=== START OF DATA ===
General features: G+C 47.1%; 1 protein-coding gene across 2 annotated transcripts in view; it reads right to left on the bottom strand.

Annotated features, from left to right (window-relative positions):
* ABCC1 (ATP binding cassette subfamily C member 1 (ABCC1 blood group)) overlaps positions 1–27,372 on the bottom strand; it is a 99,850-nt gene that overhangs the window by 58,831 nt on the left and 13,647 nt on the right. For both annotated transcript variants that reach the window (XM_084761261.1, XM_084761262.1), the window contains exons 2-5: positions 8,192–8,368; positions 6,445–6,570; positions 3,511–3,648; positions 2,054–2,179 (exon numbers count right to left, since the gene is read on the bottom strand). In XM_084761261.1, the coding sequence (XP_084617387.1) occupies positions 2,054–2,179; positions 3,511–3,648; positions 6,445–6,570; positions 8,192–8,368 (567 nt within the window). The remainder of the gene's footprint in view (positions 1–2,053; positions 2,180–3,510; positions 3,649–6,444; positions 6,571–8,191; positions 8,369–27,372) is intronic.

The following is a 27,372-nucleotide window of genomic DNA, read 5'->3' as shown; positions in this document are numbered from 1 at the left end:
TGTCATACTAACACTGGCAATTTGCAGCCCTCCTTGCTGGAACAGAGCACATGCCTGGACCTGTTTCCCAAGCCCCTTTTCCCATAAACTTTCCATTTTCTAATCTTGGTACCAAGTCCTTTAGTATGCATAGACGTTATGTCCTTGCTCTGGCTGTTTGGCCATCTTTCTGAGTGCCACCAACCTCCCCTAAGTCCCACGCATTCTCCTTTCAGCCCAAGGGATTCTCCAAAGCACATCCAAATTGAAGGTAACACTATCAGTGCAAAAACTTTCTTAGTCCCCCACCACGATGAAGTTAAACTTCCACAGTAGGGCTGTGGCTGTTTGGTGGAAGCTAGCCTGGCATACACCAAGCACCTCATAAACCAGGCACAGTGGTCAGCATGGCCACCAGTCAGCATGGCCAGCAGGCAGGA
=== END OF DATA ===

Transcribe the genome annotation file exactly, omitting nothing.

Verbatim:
General features: G+C 47.1%; 1 protein-coding gene across 2 annotated transcripts in view; it reads right to left on the bottom strand.

Annotated features, from left to right (window-relative positions):
* ABCC1 (ATP binding cassette subfamily C member 1 (ABCC1 blood group)) overlaps positions 1–27,372 on the bottom strand; it is a 99,850-nt gene that overhangs the window by 58,831 nt on the left and 13,647 nt on the right. For both annotated transcript variants that reach the window (XM_084761261.1, XM_084761262.1), the window contains exons 2-5: positions 8,192–8,368; positions 6,445–6,570; positions 3,511–3,648; positions 2,054–2,179 (exon numbers count right to left, since the gene is read on the bottom strand). In XM_084761261.1, the coding sequence (XP_084617387.1) occupies positions 2,054–2,179; positions 3,511–3,648; positions 6,445–6,570; positions 8,192–8,368 (567 nt within the window). The remainder of the gene's footprint in view (positions 1–2,053; positions 2,180–3,510; positions 3,649–6,444; positions 6,571–8,191; positions 8,369–27,372) is intronic.

The following is a 27,372-nucleotide window of genomic DNA, read 5'->3' as shown; positions in this document are numbered from 1 at the left end:
TGTCATACTAACACTGGCAATTTGCAGCCCTCCTTGCTGGAACAGAGCACATGCCTGGACCTGTTTCCCAAGCCCCTTTTCCCATAAACTTTCCATTTTCTAATCTTGGTACCAAGTCCTTTAGTATGCATAGACGTTATGTCCTTGCTCTGGCTGTTTGGCCATCTTTCTGAGTGCCACCAACCTCCCCTAAGTCCCACGCATTCTCCTTTCAGCCCAAGGGATTCTCCAAAGCACATCCAAATTGAAGGTAACACTATCAGTGCAAAAACTTTCTTAGTCCCCCACCACGATGAAGTTAAACTTCCACAGTAGGGCTGTGGCTGTTTGGTGGAAGCTAGCCTGGCATACACCAAGCACCTCATAAACCAGGCACAGTGGTCAGCATGGCCACCAGTCAGCATGGCCAGCAGGCAGGA